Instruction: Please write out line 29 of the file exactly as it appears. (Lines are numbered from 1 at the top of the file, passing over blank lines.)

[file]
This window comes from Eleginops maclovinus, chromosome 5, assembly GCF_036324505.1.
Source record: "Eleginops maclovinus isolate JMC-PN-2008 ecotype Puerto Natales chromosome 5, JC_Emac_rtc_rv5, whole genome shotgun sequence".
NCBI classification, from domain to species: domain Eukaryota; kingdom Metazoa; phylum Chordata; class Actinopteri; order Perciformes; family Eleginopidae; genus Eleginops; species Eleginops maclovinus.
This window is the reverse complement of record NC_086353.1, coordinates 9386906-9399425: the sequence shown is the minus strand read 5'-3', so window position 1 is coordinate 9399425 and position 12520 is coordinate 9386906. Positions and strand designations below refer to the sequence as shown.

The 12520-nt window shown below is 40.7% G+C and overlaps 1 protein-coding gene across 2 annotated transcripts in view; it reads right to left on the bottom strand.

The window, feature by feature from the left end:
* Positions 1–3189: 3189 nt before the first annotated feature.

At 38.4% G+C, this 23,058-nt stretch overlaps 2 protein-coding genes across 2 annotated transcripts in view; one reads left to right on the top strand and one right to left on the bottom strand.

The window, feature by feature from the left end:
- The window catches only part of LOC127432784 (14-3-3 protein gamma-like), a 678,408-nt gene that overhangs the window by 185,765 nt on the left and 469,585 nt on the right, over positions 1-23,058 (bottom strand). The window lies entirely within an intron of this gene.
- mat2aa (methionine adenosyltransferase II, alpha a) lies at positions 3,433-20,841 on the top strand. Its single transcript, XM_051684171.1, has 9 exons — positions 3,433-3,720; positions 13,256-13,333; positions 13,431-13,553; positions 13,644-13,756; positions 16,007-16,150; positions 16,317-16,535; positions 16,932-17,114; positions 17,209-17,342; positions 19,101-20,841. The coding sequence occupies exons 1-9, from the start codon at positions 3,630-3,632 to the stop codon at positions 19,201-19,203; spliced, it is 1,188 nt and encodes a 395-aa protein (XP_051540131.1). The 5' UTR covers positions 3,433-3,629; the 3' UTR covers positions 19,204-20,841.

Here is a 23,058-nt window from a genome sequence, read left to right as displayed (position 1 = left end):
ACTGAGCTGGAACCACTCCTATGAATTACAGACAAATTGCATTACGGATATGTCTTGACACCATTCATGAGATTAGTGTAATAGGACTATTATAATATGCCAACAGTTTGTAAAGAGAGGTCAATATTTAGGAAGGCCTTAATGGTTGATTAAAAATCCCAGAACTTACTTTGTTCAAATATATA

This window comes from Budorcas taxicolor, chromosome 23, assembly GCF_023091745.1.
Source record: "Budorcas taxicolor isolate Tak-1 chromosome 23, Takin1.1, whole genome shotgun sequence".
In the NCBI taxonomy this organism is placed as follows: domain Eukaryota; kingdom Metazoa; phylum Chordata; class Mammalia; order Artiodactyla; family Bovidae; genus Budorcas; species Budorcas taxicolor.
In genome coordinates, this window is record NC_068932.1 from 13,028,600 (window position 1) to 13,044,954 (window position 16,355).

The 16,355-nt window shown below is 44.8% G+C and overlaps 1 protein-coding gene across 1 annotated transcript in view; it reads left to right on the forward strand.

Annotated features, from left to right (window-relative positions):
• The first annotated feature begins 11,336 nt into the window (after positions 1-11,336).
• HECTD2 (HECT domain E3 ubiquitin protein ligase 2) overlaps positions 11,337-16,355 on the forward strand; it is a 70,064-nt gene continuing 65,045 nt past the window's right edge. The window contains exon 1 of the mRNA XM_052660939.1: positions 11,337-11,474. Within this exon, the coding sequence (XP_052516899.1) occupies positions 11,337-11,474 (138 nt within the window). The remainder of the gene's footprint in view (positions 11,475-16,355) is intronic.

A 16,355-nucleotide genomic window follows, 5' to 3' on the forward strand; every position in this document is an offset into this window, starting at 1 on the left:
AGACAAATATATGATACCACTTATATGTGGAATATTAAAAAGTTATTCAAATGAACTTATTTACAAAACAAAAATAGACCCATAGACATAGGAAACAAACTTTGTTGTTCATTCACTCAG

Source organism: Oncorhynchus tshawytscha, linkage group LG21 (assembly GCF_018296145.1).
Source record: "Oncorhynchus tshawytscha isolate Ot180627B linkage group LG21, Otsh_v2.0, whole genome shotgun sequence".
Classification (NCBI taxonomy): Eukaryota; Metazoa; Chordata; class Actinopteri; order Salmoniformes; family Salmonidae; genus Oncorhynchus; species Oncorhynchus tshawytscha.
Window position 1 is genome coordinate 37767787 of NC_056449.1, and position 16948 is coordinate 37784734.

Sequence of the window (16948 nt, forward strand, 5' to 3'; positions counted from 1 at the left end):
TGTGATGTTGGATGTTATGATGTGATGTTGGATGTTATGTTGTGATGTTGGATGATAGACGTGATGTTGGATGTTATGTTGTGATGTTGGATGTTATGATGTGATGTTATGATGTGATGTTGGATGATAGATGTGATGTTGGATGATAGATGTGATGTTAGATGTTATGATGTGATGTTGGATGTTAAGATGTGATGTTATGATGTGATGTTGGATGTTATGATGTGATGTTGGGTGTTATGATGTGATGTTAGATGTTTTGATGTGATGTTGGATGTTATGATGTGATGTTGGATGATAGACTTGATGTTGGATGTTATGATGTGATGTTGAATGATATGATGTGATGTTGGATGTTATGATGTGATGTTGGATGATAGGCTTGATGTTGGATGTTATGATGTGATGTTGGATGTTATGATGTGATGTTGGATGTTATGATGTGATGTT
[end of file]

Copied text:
TGTGATGTTGGATGTTATGATGTGATGTTGGATGTTATGTTGTGATGTTGGATGATAGACGTGATGTTGGATGTTATGTTGTGATGTTGGATGTTATGATGTGATGTTATGATGTGATGTTGGATGATAGATGTGATGTTGGATGATAGATGTGATGTTAGATGTTATGATGTGATGTTGGATGTTAAGATGTGATGTTATGATGTGATGTTGGATGTTATGATGTGATGTTGGGTGTTATGATGTGATGTTAGATGTTTTGATGTGATGTTGGATGTTATGATGTGATGTTGGATGATAGACTTGATGTTGGATGTTATGATGTGATGTTGAATGATATGATGTGATGTTGGATGTTATGATGTGATGTTGGATGATAGGCTTGATGTTGGATGTTATGATGTGATGTTGGATGTTATGATGTGATGTTGGATGTTATGATGTGATGTT